Retention is a top concern of management in any industry, especially with the top talent in an organization.
So how do you get your great employees to stay? The answers are pretty consistent.
Share the Vision
Workers don't get excited about going to their job because of a profit line or a margin of success for the quarter.
When a company creates an atmosphere where the goals are monetized and clearly defined, this may serve well for management for tracking objectives, but these goals and objectives should be a means by which an overall vision is achieved.
Great companies of the 20th and 21st century all have this vision, however simple or vague it may be. Google's vision is to bring together all of the information that exists, and allow people to find any aspect of it. Goals involving profit margins and new acquisitions are important, of course, to the success of the company - but employees want to know why the company should succeed.
Tell them. Don't make it some big secret. Visionary founders like Walt Disney or Steve Jobs ensured that the goal of the organization was so clearly defined they forced industries to invent around them. This is where you want your company to be, and this is where star workers want to be employed.
Leadership, Fun, and the Future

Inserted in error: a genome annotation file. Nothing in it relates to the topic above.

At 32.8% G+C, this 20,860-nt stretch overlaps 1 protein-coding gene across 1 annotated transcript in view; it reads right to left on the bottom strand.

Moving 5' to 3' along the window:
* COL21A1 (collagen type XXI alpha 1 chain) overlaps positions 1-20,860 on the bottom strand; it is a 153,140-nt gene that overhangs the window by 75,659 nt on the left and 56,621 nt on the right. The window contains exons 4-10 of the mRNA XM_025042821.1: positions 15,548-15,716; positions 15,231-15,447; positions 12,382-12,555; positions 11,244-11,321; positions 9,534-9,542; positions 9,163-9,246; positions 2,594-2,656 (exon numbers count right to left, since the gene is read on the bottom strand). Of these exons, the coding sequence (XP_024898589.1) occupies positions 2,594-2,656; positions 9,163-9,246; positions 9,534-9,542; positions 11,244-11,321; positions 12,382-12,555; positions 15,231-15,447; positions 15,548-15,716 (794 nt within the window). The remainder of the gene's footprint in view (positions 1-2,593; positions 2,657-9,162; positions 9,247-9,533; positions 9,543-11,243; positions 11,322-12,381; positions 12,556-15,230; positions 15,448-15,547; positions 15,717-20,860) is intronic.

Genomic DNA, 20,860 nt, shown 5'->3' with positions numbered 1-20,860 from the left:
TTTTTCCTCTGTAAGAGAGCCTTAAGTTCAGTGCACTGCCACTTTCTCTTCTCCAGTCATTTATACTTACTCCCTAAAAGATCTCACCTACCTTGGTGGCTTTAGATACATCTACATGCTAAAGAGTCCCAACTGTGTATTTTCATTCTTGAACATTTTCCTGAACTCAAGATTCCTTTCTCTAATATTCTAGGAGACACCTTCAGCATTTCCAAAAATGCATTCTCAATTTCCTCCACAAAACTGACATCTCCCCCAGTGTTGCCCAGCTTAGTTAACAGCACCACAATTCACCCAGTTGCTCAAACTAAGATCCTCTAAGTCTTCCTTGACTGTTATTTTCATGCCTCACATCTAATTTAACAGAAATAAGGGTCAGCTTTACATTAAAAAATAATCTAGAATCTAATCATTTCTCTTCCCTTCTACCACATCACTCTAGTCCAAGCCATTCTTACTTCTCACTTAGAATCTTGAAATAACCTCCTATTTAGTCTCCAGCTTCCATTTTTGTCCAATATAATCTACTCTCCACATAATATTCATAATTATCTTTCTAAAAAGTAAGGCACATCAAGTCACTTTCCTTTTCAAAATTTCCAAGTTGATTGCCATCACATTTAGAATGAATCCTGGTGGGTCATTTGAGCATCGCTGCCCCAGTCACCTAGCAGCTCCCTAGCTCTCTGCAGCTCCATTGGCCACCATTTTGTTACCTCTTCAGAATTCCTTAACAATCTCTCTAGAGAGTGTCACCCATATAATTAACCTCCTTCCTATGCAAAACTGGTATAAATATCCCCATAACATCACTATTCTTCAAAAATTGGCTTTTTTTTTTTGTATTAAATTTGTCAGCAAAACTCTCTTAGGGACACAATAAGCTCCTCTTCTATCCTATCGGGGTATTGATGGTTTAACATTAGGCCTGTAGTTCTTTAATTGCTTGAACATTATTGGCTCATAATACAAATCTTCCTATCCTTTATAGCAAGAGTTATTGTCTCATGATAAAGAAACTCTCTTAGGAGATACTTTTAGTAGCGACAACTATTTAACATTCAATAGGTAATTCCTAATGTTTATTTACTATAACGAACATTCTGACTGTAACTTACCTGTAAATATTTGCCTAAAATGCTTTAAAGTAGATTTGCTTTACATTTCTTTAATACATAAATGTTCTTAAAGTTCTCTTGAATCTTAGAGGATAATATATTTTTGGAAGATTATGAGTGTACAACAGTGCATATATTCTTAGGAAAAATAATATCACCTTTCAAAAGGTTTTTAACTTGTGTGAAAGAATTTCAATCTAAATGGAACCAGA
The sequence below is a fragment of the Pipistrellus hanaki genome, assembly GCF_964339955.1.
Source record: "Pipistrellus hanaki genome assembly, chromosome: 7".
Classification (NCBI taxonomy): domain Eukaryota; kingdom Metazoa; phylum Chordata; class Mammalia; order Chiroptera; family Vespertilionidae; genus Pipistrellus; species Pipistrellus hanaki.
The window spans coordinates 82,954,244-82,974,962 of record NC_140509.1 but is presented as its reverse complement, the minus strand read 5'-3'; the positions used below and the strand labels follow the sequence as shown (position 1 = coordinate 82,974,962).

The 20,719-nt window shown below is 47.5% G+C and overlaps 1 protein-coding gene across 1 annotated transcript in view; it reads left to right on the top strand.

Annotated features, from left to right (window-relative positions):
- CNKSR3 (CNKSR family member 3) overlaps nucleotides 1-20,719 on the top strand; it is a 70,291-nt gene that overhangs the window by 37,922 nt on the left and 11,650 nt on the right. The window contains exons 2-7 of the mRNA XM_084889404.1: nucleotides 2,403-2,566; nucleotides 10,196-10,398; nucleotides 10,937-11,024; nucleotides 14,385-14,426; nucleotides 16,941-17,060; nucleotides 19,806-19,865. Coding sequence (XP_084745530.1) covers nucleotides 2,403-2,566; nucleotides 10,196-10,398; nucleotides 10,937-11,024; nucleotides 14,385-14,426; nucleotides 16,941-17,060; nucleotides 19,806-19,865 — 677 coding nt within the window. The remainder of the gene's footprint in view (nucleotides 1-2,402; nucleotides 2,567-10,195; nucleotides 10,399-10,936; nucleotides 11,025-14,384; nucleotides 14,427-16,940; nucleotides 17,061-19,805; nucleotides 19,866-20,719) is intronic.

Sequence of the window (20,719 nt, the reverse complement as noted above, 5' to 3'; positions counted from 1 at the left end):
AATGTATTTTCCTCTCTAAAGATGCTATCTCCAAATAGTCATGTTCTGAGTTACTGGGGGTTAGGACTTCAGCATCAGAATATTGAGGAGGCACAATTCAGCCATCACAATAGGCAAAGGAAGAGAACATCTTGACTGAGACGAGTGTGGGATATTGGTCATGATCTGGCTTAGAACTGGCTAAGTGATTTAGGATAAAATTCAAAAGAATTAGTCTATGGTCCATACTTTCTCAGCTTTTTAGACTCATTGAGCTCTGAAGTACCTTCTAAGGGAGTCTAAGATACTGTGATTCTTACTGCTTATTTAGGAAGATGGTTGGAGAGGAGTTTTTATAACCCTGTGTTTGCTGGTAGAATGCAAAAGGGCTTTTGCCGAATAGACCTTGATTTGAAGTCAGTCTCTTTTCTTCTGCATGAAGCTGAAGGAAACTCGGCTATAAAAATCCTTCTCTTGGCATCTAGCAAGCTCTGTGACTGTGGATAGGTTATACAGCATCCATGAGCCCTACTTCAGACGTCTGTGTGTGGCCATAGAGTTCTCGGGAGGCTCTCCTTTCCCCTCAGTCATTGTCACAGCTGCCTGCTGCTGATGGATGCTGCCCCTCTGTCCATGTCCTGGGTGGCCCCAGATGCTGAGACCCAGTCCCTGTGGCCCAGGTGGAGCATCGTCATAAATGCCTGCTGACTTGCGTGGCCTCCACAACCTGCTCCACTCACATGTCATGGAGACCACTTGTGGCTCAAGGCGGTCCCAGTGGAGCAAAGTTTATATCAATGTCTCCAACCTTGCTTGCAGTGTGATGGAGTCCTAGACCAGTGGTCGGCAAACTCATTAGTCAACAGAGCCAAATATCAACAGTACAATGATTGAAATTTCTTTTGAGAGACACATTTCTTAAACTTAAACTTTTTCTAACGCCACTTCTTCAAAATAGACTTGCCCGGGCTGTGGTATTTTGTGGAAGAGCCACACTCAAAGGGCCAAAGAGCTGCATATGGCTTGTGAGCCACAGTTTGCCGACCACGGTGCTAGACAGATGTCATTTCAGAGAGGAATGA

It is important to have leadership inside of an organization that can be respected as well as liked.
Not in the sense that every manager should try to be every employee's friend - that's a terrible strategy for management. Employees need to understand that there will be people in positions of power that they enjoy being around and working with, and people that they will not.
The important part is that either way, employees are encouraged to be led well by strong and informed leaders, and that they are encourage to enjoy what they do while they are working.
The task and the environment are equally as important - workers need to know that their work is meaningful and they need to know it is being performed in a supportive atmosphere.
If employees don't get along with their managers, don't like them, or don't trust them - they will leave a company in spite of a high paying salary or other traditional benefits.
This shows us that the traditional methods of reward and compensation are starting to become very commonplace, and if you want to hang on to your best talent, you're going to have to do more for them than a good paycheck.